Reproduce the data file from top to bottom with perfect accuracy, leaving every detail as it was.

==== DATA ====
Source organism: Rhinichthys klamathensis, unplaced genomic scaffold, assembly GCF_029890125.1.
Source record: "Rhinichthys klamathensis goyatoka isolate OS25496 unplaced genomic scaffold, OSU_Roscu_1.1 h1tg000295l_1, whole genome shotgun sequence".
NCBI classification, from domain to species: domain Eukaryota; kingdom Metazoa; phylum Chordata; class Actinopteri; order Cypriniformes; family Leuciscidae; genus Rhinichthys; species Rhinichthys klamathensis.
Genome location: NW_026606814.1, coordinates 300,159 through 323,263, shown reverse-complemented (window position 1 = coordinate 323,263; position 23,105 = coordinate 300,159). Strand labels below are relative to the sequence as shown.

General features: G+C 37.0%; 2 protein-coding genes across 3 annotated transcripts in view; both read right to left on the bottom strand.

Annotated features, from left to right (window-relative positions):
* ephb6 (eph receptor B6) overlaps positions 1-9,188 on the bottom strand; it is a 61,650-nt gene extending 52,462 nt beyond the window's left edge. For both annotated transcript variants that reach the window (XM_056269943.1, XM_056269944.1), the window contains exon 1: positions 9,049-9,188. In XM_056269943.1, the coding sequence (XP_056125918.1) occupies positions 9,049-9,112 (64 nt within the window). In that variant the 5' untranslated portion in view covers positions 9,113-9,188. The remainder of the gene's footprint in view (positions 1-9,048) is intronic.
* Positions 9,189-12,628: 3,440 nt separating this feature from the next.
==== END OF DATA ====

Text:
Source organism: Rhinichthys klamathensis, unplaced genomic scaffold, assembly GCF_029890125.1.
Source record: "Rhinichthys klamathensis goyatoka isolate OS25496 unplaced genomic scaffold, OSU_Roscu_1.1 h1tg000295l_1, whole genome shotgun sequence".
NCBI classification, from domain to species: domain Eukaryota; kingdom Metazoa; phylum Chordata; class Actinopteri; order Cypriniformes; family Leuciscidae; genus Rhinichthys; species Rhinichthys klamathensis.
Genome location: NW_026606814.1, coordinates 300,159 through 323,263, shown reverse-complemented (window position 1 = coordinate 323,263; position 23,105 = coordinate 300,159). Strand labels below are relative to the sequence as shown.

General features: G+C 37.0%; 2 protein-coding genes across 3 annotated transcripts in view; both read right to left on the bottom strand.

Annotated features, from left to right (window-relative positions):
* ephb6 (eph receptor B6) overlaps positions 1-9,188 on the bottom strand; it is a 61,650-nt gene extending 52,462 nt beyond the window's left edge. For both annotated transcript variants that reach the window (XM_056269943.1, XM_056269944.1), the window contains exon 1: positions 9,049-9,188. In XM_056269943.1, the coding sequence (XP_056125918.1) occupies positions 9,049-9,112 (64 nt within the window). In that variant the 5' untranslated portion in view covers positions 9,113-9,188. The remainder of the gene's footprint in view (positions 1-9,048) is intronic.
* Positions 9,189-12,628: 3,440 nt separating this feature from the next.